The Unapologetically Brown Series (Johanna Toruño), Scamming the Patriarchy, 2019. Digital illustration, dimensions variable. Courtesy the artist
As part of the Department of Education and Public Engagement’s ongoing programs engaging art and social justice, the New Museum hosts its third Youth Summit, a day of workshops and celebration organized by artists, activists, and collectives committed to community building, including Asian American Feminist Collective, Scope of Work (SOW), Unapologetically Brown Series, and the New Museum Youth Council. Each summit builds upon and reinterprets the principles of healing, self-love, skill building, political education, and empowerment established by the inaugural committee.
This year’s program emphasizes alternative forms of resistance that persist in spite of their commercialized, mainstream incarnations. The committee envisions an event that prioritizes those with intersecting marginalized identities, ensuring their concerns and their power remain central to the program. The Summit defines youth broadly, focusing on how young people change the social and political landscape by creating possibilities for self and community within it. Multiple generations are welcome to participate and share knowledge.
Presenters include A1BAZAAR, Emilia Ortiz, the Free Black Women’s Library, Kei Williams, Movement Netlab, Veggie Mijas, Fariha Róisín, Women of Color in Solidarity, #FreeToo Yoga, and more. This year’s Summit concludes with an after-party featuring rising Baltimore hip-hop artist Lor Choc in the New Museum Theater and Brooklyn-based collective DisCakes in the Sky Room.
Download a PDF of the full schedule for this event
Capacity for this event is limited. Tickets will be provided on a first-come, first-served basis. Doors open at 1:30 pm. Please leave all backpacks and large bags at home! If you need to bring one along, it must be checked on arrival.
Youth Summit co-organizers include:
The Asian American Feminist Collective engages intersectional feminist politics grounded within communities of those with East, Southeast, and South Asian; Pacific Islander; and multiethnic and diasporic Asian identities. The collective seeks to foster dialogue that explores the intersections of Asian/American identity with issues of social justice in order to build toward collective liberation. They continue to interrogate and define the Asian-American feminist movement through media, event curation, and digital storytelling.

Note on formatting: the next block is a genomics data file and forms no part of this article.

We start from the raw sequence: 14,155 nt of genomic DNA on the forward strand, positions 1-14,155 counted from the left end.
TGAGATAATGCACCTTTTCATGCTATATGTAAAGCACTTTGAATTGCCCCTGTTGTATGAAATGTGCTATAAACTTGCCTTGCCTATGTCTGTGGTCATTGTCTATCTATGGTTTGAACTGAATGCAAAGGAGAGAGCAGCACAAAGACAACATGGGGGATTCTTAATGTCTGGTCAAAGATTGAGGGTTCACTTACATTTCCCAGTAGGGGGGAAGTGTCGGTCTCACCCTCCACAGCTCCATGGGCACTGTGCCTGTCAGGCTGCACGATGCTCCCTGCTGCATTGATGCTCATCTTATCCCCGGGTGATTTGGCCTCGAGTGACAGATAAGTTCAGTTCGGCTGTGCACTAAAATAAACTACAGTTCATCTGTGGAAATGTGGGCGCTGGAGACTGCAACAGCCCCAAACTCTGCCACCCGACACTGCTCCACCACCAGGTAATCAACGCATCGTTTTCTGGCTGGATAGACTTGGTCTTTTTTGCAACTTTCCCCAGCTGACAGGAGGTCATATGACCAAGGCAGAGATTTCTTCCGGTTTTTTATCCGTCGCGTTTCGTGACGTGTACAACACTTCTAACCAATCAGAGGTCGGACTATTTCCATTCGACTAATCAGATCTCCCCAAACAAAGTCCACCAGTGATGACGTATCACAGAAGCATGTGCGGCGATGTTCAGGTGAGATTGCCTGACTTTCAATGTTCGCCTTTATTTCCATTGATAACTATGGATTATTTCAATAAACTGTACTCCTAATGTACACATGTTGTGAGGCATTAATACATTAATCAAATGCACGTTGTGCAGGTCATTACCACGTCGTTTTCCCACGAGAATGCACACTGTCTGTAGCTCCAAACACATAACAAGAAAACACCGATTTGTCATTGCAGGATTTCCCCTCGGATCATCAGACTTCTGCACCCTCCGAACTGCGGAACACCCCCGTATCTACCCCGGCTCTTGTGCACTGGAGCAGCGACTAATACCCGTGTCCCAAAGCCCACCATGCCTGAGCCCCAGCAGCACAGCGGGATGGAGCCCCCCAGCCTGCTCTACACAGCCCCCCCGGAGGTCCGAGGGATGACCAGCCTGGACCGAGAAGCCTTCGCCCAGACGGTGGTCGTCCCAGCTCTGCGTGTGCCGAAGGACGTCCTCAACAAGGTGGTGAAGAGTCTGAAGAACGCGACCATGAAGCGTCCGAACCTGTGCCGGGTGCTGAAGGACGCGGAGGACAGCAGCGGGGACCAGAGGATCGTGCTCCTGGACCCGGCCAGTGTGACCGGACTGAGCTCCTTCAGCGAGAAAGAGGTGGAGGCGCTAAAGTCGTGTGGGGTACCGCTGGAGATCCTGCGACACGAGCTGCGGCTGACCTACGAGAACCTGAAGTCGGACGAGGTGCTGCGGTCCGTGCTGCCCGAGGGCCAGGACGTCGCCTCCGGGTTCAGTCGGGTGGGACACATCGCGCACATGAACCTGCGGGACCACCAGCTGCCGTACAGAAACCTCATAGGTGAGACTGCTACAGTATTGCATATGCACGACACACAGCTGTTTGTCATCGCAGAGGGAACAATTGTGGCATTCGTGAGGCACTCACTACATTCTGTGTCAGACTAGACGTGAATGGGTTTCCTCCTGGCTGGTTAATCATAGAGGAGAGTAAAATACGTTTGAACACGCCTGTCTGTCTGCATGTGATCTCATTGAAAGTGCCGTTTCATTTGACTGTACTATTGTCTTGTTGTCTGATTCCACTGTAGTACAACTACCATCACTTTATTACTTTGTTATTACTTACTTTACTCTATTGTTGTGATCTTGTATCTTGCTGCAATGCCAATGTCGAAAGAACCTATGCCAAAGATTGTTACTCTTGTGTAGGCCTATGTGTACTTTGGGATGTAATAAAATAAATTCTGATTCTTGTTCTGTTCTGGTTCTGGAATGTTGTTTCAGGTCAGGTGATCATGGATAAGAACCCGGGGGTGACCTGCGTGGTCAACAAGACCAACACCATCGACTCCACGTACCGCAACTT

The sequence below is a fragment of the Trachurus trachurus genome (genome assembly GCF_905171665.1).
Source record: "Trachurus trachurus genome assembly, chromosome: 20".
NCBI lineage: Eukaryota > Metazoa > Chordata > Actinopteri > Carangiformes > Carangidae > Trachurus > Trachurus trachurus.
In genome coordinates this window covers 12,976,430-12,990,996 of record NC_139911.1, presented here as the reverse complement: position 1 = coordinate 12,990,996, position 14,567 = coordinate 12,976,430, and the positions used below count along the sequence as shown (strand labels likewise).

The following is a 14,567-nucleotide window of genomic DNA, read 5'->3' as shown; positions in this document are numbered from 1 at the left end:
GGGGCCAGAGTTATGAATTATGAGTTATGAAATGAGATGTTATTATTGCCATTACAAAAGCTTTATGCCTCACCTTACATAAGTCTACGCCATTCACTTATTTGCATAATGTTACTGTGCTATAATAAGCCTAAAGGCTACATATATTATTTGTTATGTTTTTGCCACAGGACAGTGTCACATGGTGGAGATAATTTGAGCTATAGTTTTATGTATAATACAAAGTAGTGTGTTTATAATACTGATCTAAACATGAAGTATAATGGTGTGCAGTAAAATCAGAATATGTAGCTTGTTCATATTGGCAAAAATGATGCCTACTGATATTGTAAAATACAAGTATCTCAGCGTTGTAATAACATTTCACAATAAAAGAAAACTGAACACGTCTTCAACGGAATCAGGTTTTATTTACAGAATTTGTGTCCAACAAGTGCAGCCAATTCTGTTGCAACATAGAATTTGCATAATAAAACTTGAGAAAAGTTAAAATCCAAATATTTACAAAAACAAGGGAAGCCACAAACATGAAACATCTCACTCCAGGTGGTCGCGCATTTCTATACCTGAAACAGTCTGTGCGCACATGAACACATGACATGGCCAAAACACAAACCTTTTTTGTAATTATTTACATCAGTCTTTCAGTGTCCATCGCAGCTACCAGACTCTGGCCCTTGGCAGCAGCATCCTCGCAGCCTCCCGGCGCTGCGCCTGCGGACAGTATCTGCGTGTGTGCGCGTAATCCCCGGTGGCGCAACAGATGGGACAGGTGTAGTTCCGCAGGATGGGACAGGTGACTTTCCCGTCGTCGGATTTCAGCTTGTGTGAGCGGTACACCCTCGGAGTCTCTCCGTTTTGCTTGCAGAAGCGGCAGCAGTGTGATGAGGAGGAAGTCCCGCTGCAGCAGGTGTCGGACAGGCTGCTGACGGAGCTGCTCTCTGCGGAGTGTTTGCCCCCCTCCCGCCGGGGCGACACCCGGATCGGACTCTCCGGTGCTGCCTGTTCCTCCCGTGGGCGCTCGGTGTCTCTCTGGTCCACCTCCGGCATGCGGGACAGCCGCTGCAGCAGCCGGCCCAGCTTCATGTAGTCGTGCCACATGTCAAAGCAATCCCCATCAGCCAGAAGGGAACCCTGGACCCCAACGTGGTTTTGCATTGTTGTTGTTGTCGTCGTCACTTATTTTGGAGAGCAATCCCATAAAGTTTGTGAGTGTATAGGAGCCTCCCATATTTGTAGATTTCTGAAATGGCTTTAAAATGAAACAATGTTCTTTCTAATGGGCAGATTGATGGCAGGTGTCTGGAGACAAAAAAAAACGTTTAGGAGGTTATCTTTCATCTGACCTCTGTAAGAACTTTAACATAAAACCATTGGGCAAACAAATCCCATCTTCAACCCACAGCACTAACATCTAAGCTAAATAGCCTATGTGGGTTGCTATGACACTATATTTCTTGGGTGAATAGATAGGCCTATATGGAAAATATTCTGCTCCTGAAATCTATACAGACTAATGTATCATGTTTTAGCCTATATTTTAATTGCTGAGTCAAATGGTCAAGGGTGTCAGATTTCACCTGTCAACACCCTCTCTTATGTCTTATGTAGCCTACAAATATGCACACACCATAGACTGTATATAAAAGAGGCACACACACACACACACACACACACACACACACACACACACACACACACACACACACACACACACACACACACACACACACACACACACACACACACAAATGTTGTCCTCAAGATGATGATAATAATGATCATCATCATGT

Scope of Work (SOW) is a talent development agency for underrepresented young people aged seventeen to twenty-four. SOW aims to establish equity in the creative industry, bridging the gap between the creative sector and an untapped pool of creatives of color. Founded in 2016 by Geneva White and Eda Levenson, two career artists and educators of color with over a decade of experience in youth development and arts education. SOW’s vision is to build a more inclusive creative ecosystem.
The Unapologetically Brown Series is a multimedia street-based visual series highlighting communities of color, created by Salvadoran-born artist Johanna Toruño. The Unapologetically Brown Series focuses on the importance of storytelling through accessible public art and of acknowledging queer folks in the arts.
In 2017, Scamming the Patriarchy: A Youth Summit was organized by GHE20G0TH1K, Mask, The Sylvia Rivera Law Project (SRLP), and Thank God For Abortion. In 2016, Scamming the Patriarchy: A Youth Summit was organized by BUFU, Brujas, Discwoman, and members of House of Ladosha.
The New Museum is wheelchair accessible; learn more about access services and amenities here. To request accommodations, please email email@example.com or call 212.219.1222 ×235 at least three weeks in advance.
Generous lead support is provided by the Keith Haring School, Teen, and Family Programs Fund.
Additional support is provided by:
May and Samuel Rudin Family Foundation
Support for this program is provided, in part, by public funds from the New York State Council on the Arts with the support of Governor Andrew M. Cuomo and the New York State Legislature, and from the New York City Department of Cultural Affairs in partnership with the City Council.
Endowment support is provided by the Rockefeller Brothers Fund; the Skadden, Arps Education Programs Fund; and the William Randolph Hearst Endowed Fund for Education Programs at the New Museum.
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